1. Exercise will power: Many Japanese eateries use conveyor belts to ensure the journey from kitchen to customer is even quicker when it comes to sushi. And this means you pay by the plate. Set yourself a maximum of 2-3 plates in advance and choose rice-based options to make sure you fill up. Healthy portion sizes as well as wallets? Sorted.

2. Forget what your mother taught you: Fresh isn’t always better when it comes to vegetables, at least from a financial point of view. Get to grips with the range of pre-made vegetable dishes available in local supermarkets and save yourself time, hassle and a fortune.

3. Stand for your supper: You won’t need to beg like Oliver Twist – standing while eating in noodle bars is standard in some Japanese restaurants! Be prepared to pay extra for the luxury of a seat.

4. Follow the savvy savers: Food is much more affordable in blue-collar districts or areas frequented by students. If you can, steer clear of city slicker types to seek out inexpensive cuisine.

5. Know your local canteens: Basement canteens in office blocks aren’t always reserved solely for employees in that building. Cheaper food and an opportunity to meet workers from other businesses could be a winning combination for expats in Japan.

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Michigan + Japan

July 18, 2013

We are on vacation in Michigan right now, but I wanted to take a minute to share a little fun from Japan with you! A few years ago, I joined the team over at Japan Eats. It was great fun and they just recently put up a video of one of the Japan Booze Blind […]

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Homemade Furikake

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I’m a condiment person. Dips, salsas, sauces…you name it, I probably love it. When I was a kid, it was not difficult to find me at parties because I was most likely lurking near the chips and dip. OK, let’s be honest…that’s usually where you’ll find me as a grown-up, too. Chips and fries are […]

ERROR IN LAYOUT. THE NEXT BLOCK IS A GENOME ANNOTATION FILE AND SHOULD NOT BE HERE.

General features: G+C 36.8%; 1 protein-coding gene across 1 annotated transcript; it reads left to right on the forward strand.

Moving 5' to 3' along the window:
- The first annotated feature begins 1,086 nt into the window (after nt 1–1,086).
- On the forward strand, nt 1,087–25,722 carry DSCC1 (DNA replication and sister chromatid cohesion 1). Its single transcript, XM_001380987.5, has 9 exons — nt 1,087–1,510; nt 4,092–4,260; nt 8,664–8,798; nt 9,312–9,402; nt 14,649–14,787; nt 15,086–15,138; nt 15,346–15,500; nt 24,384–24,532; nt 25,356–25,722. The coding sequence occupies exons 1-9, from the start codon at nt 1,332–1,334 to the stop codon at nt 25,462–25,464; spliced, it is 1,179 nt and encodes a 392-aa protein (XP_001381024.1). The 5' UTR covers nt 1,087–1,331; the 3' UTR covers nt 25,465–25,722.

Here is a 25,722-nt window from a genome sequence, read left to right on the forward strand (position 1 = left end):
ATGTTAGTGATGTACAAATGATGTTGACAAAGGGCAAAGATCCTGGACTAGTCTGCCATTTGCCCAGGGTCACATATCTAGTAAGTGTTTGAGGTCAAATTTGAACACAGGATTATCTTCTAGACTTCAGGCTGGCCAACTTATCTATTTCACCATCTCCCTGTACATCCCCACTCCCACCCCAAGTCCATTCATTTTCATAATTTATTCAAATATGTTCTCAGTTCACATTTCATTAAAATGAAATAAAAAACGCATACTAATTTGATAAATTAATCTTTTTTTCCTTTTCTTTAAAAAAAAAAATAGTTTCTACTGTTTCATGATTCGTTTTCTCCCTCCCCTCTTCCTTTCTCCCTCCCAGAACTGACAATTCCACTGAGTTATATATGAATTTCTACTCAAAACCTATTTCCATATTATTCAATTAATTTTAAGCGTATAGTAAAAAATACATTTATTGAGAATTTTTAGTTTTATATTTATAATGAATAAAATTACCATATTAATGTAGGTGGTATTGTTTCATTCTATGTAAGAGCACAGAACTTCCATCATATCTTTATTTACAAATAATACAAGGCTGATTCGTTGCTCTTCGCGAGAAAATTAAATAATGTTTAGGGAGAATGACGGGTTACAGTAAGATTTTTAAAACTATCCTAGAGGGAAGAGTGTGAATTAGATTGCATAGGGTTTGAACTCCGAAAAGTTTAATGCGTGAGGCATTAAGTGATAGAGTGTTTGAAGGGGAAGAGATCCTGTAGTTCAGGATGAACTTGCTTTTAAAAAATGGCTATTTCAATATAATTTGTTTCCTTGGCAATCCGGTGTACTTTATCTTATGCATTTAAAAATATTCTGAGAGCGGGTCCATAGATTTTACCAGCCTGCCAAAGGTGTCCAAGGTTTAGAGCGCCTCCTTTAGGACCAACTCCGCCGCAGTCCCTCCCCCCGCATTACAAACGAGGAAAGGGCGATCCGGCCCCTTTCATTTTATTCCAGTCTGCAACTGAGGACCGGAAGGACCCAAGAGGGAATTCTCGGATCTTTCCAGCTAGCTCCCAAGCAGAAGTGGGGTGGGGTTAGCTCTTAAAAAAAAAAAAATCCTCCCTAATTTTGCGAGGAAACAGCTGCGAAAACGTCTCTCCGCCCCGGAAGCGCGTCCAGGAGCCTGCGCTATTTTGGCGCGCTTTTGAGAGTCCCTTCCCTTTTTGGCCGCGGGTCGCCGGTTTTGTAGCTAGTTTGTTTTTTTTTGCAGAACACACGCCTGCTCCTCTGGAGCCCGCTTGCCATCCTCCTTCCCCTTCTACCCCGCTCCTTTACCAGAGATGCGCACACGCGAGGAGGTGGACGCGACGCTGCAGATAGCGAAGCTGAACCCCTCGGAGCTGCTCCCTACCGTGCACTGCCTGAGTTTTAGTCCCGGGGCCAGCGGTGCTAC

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Asparagus + Black Sesame

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I’ve heard stories from Brad and my in-laws about asparagus hunting in Iowa. Brad’s grandparents live there and have been known to pull their car over at the sight of the green asparagus stalks reaching upwards from the depths of a ditch. Unfortunately, I haven’t had the opportunity to partake in this activity but I […]

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Creamy Polenta with Arrabiata, Egg + Bacon

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Up on the new blog, Set the Table, today! Tweet

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Travel + A New Cocktail (or Two)

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Have you subscribed to my new blog, Set the Table, yet? If not, head over there now to catch up on new posts and subscribe so you don’t miss anything! Tweet

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Cocktail Friday: Lavender Honey Sidecar

March 29, 2013

Happy Friday, everyone! I’ve got a brand new Cocktail Friday post over at Set the Table! If you haven’t added Set the Table to your reader yet, please do! Tweet

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No Rise Cinnamon Rolls

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I’ve got a new post up on my new food blog, Set the Table! Click here to check it out! Tweet

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Cocktail Friday: Basil Gin Fizz

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You can find the recipe for this perfectly delicious cocktail at my new site, Set the Table! Tweet